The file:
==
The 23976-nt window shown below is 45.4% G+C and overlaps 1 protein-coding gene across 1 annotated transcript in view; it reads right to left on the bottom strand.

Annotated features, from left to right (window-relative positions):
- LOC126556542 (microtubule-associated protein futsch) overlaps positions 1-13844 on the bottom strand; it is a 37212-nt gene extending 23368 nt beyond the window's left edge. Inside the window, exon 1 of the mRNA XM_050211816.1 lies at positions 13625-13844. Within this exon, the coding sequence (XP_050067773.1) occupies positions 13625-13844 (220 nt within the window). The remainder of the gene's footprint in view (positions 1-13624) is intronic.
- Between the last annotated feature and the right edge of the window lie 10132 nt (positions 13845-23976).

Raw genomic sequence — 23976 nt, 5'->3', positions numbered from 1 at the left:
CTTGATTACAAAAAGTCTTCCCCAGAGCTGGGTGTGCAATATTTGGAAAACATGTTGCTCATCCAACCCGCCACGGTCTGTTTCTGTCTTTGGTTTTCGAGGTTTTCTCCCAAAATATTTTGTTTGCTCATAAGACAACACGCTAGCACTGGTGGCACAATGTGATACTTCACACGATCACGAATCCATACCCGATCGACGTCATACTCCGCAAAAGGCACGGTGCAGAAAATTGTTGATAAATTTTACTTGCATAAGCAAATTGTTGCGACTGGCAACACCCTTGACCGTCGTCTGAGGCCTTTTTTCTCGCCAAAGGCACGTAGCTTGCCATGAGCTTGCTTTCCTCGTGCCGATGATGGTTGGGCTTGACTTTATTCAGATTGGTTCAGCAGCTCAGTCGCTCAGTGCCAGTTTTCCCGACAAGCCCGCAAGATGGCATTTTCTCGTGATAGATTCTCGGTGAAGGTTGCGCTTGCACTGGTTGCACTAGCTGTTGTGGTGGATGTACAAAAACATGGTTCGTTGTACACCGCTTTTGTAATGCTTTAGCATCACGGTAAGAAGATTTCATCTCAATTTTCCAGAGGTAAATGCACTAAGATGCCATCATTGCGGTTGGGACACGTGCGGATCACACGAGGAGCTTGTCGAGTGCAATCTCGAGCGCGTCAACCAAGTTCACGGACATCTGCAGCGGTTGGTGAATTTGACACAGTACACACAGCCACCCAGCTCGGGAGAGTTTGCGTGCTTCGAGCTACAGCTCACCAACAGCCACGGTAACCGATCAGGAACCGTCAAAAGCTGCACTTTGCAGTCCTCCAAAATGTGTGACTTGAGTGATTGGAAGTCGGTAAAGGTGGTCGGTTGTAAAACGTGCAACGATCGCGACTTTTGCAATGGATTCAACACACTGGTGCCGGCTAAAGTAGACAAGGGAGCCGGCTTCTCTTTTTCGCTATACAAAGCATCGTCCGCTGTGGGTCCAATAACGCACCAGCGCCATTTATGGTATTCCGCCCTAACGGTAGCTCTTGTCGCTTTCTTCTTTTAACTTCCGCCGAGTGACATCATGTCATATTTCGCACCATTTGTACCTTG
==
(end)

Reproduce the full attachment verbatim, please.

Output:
The 23976-nt window shown below is 45.4% G+C and overlaps 1 protein-coding gene across 1 annotated transcript in view; it reads right to left on the bottom strand.

Annotated features, from left to right (window-relative positions):
- LOC126556542 (microtubule-associated protein futsch) overlaps positions 1-13844 on the bottom strand; it is a 37212-nt gene extending 23368 nt beyond the window's left edge. Inside the window, exon 1 of the mRNA XM_050211816.1 lies at positions 13625-13844. Within this exon, the coding sequence (XP_050067773.1) occupies positions 13625-13844 (220 nt within the window). The remainder of the gene's footprint in view (positions 1-13624) is intronic.
- Between the last annotated feature and the right edge of the window lie 10132 nt (positions 13845-23976).

Raw genomic sequence — 23976 nt, 5'->3', positions numbered from 1 at the left:
CTTGATTACAAAAAGTCTTCCCCAGAGCTGGGTGTGCAATATTTGGAAAACATGTTGCTCATCCAACCCGCCACGGTCTGTTTCTGTCTTTGGTTTTCGAGGTTTTCTCCCAAAATATTTTGTTTGCTCATAAGACAACACGCTAGCACTGGTGGCACAATGTGATACTTCACACGATCACGAATCCATACCCGATCGACGTCATACTCCGCAAAAGGCACGGTGCAGAAAATTGTTGATAAATTTTACTTGCATAAGCAAATTGTTGCGACTGGCAACACCCTTGACCGTCGTCTGAGGCCTTTTTTCTCGCCAAAGGCACGTAGCTTGCCATGAGCTTGCTTTCCTCGTGCCGATGATGGTTGGGCTTGACTTTATTCAGATTGGTTCAGCAGCTCAGTCGCTCAGTGCCAGTTTTCCCGACAAGCCCGCAAGATGGCATTTTCTCGTGATAGATTCTCGGTGAAGGTTGCGCTTGCACTGGTTGCACTAGCTGTTGTGGTGGATGTACAAAAACATGGTTCGTTGTACACCGCTTTTGTAATGCTTTAGCATCACGGTAAGAAGATTTCATCTCAATTTTCCAGAGGTAAATGCACTAAGATGCCATCATTGCGGTTGGGACACGTGCGGATCACACGAGGAGCTTGTCGAGTGCAATCTCGAGCGCGTCAACCAAGTTCACGGACATCTGCAGCGGTTGGTGAATTTGACACAGTACACACAGCCACCCAGCTCGGGAGAGTTTGCGTGCTTCGAGCTACAGCTCACCAACAGCCACGGTAACCGATCAGGAACCGTCAAAAGCTGCACTTTGCAGTCCTCCAAAATGTGTGACTTGAGTGATTGGAAGTCGGTAAAGGTGGTCGGTTGTAAAACGTGCAACGATCGCGACTTTTGCAATGGATTCAACACACTGGTGCCGGCTAAAGTAGACAAGGGAGCCGGCTTCTCTTTTTCGCTATACAAAGCATCGTCCGCTGTGGGTCCAATAACGCACCAGCGCCATTTATGGTATTCCGCCCTAACGGTAGCTCTTGTCGCTTTCTTCTTTTAACTTCCGCCGAGTGACATCATGTCATATTTCGCACCATTTGTACCTTG